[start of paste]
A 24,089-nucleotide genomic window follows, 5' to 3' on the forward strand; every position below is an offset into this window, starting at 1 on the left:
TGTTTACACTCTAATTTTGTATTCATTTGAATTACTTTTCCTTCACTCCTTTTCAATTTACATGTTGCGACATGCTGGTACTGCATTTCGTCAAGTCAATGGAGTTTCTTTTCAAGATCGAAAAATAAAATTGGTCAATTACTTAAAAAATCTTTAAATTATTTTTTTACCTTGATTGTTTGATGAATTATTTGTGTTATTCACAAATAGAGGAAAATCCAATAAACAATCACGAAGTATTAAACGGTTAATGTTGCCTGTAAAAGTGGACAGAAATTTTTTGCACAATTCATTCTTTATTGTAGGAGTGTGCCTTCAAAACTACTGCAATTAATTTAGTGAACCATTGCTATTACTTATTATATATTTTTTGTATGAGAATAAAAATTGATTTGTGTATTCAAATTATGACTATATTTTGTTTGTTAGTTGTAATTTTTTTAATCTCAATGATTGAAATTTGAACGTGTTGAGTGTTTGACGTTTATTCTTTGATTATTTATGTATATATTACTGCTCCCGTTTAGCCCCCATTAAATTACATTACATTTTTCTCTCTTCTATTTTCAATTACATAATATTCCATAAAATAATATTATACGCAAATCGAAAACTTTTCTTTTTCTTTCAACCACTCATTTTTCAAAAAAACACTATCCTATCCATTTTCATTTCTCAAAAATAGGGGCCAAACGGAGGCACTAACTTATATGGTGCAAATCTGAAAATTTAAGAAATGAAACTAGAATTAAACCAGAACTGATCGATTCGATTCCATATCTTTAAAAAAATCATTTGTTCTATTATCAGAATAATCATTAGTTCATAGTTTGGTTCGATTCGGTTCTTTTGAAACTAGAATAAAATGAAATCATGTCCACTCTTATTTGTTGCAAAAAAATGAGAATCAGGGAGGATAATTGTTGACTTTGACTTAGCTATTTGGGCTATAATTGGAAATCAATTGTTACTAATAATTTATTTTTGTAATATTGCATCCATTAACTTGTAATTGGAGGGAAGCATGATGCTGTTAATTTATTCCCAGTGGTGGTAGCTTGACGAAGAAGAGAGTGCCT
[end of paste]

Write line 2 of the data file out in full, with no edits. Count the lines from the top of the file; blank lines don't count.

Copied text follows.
TGTTTACACTCTAATTTTGTATTCATTTGAATTACTTTTCCTTCACTCCTTTTCAATTTACATGTTGCGACATGCTGGTACTGCATTTCGTCAAGTCAATGGAGTTTCTTTTCAAGATCGAAAAATAAAATTGGTCAATTACTTAAAAAATCTTTAAATTATTTTTTTACCTTGATTGTTTGATGAATTATTTGTGTTATTCACAAATAGAGGAAAATCCAATAAACAATCACGAAGTATTAAACGGTTAATGTTGCCTGTAAAAGTGGACAGAAATTTTTTGCACAATTCATTCTTTATTGTAGGAGTGTGCCTTCAAAACTACTGCAATTAATTTAGTGAACCATTGCTATTACTTATTATATATTTTTTGTATGAGAATAAAAATTGATTTGTGTATTCAAATTATGACTATATTTTGTTTGTTAGTTGTAATTTTTTTAATCTCAATGATTGAAATTTGAACGTGTTGAGTGTTTGACGTTTATTCTTTGATTATTTATGTATATATTACTGCTCCCGTTTAGCCCCCATTAAATTACATTACATTTTTCTCTCTTCTATTTTCAATTACATAATATTCCATAAAATAATATTATACGCAAATCGAAAACTTTTCTTTTTCTTTCAACCACTCATTTTTCAAAAAAACACTATCCTATCCATTTTCATTTCTCAAAAATAGGGGCCAAACGGAGGCACTAACTTATATGGTGCAAATCTGAAAATTTAAGAAATGAAACTAGAATTAAACCAGAACTGATCGATTCGATTCCATATCTTTAAAAAAATCATTTGTTCTATTATCAGAATAATCATTAGTTCATAGTTTGGTTCGATTCGGTTCTTTTGAAACTAGAATAAAATGAAATCATGTCCACTCTTATTTGTTGCAAAAAAATGAGAATCAGGGAGGATAATTGTTGACTTTGACTTAGCTATTTGGGCTATAATTGGAAATCAATTGTTACTAATAATTTATTTTTGTAATATTGCATCCATTAACTTGTAATTGGAGGGAAGCATGATGCTGTTAATTTATTCCCAGTGGTGGTAGCTTGACGAAGAAGAGAGTGCCT